Currently i only buy cheaper shoes.. sometimes they’re crap, but a few gems can be found.

    • Barron on

      Sounds like your experience had to do with choosing the wrong size, not necessarily the quality of the shoe. In that case I would’ve purchased from a different brand or a different model.

      Also, rain ≠ bad for shoes, unless you’re wearing rain boots. 🙂

  5. Josh M on

    I totally agree with this post. I purchased two pairs of shoes at about $100 each – a black pair and a brown pair. The black pair was a Florsheim on clearance and the second was an Express shoe at retail. Now, granted these aren’t by any means amazing shoes, but they are higher in the price range for my standard of living – just graduated, finally getting on my feet (hah).

    The Florsheim lasted 4yrs through grueling conditions on campus while trying to be fashion conscious and still light on my feet. I finally gave them up after the sole of the shoe was so thin, I could feel the bloody concrete.

    The Express shoe lasted not two months before the adhesive on both toe and heel gave way. The construction was very superficial and the material, although impressive at a distance, grade low in authenticity and even lower comfort.

    In essence, you get what you pay for. Drop trou and go with quality, because in 5years, a good shoe can still be revived by a seasoned cobbler.

    A cheap shoe won’t.

    • Barron on

      Hey Josh, thanks for your comment. Curious, what kind of Florsheims were they? I know some you can get resoled, but other models probably aren’t worth it.

      Express makes shoes?

  6. Soleful Strut on

    Any suggestions on another quality cap toe oxford (or similar) other than AE Park Avenues that are a comparable or lower price but similarly durable & comfortable?  I tried on a pair of Park Avenues, & while I can greatly appreciate the investment, I find they just look too old fashioned for me.  I saw a pair of Cole Haan Air Garrett cap toes right next to the Park Avenues that looked far more modern but still retained the aura of a classic style.  Are Cole Haan’s a worthwhile brand?

    http://shop.nordstrom.com/S/cole-haan-air-garrett-cap-toe-oxford/3084258?origin=category&resultback=950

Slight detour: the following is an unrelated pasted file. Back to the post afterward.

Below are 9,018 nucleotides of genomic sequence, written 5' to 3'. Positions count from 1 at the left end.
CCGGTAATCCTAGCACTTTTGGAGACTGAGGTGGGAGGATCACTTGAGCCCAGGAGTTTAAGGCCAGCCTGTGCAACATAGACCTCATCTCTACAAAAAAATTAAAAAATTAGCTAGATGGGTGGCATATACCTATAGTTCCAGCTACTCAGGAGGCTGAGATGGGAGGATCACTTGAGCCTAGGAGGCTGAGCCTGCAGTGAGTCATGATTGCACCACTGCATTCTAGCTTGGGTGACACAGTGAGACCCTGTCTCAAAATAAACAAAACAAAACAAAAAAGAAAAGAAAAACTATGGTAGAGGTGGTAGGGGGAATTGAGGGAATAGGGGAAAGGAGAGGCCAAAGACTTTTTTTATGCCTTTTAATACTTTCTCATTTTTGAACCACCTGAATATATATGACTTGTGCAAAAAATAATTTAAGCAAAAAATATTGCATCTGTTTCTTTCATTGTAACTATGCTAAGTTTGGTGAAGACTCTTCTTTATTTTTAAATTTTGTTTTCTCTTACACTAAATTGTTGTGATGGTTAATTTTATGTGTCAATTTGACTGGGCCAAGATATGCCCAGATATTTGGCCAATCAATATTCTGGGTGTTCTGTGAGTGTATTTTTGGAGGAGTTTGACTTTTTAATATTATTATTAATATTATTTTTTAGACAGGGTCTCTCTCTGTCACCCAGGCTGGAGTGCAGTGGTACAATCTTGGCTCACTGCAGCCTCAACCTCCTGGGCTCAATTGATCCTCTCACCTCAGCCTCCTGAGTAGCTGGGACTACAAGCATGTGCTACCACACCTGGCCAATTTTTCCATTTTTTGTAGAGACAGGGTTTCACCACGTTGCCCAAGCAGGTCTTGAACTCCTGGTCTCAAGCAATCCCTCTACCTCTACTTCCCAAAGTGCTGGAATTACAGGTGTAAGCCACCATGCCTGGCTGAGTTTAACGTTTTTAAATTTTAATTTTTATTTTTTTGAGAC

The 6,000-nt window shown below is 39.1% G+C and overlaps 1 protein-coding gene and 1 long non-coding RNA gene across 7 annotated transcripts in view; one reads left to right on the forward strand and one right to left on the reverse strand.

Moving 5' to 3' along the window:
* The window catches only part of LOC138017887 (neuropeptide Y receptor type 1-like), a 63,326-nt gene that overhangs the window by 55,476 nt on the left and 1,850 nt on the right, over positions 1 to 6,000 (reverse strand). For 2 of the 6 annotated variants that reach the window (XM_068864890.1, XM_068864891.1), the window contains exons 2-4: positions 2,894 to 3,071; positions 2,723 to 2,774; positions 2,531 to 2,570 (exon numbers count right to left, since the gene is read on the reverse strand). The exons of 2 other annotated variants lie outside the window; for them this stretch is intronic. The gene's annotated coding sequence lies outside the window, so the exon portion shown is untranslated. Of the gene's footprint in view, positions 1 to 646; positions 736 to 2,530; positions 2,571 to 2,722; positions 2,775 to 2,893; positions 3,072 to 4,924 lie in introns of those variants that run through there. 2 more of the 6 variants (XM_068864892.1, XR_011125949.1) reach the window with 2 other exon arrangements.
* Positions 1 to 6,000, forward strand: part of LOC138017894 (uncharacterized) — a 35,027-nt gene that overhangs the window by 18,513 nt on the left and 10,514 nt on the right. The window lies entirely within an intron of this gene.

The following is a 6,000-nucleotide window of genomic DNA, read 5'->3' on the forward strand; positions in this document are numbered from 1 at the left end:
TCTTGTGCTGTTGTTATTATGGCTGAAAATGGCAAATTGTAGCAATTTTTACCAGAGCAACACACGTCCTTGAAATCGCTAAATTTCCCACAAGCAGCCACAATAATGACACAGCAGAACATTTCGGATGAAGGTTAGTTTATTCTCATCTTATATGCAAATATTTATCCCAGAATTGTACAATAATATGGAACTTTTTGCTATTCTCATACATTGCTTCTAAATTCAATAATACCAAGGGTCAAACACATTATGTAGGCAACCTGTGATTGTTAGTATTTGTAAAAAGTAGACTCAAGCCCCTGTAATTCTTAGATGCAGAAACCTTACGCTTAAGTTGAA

• Nick B on

      Full disclosure, I work for Johnston & Murphy. But in the Value/Quality/Comfort equation, I have been a J&M fan far longer than I’ve been with the company. You should take a look at the Hutchins or Tyndals. They’re both more modern variants on a cap toe.

      • Soleful Strut on

         Thank you for the recommendation.  Any thoughts on the Suffolk Cap Toe?  They have a sleeker look to them that the others do not, IMO.  What is the life expectancy for such a pair?  I noticed the Hutchins are listed as being repairable, is the same true of the Suffolks or other J&M dress shoes?  Perhaps this is a foolish outlook, but I cannot see spending more than $125 for a disposable shoe when there are reasonably comfortable & attractive shoes for less at shoe outlets.

        • Nick B on

          The Suffolks are nice because they are crazy comfortable and waterproof. But the picture on the website makes them look a little dressier than they are in person. There are a bunch of shoes that can be recrafted, pretty much anything with a leather sole. However, the website only lists certain styles as recraftable by J&M. Otherwise take them to a competent cobbler. The life span of a shoe can vary wildly between different guys. As long as you follow some basics care instructions (shoe trees, alternate shoes every day etc.) you should expect to get years of use out of them.

        • Barron on

          Nick — thanks for swooping in and dropping some knowledge on J&M for us, appreciate that.

          I personally like the look of the Park Aves you were originally asking about, but I don’t have any firsthand experience with either this model or the Air Garretts, so I can’t speak to how they hold up long term. At least you have perspective from the J&M side now, though.

          • Wmalonei on

            I own 20 pairs of Allen Edmonds shoes. In a word ‘fantastic’. You need to spend at least $300-$500 for a quality pair of shoes. Keep them clean,polished and on shoe trees and they will last you a lifetime. You can go to the factory seconds store (Outlet) and get them as well. The cost of ownership will go down as the years go by. Second choice would be Aldens. Both American made and of the highest quality. Buy wisely my friend!!!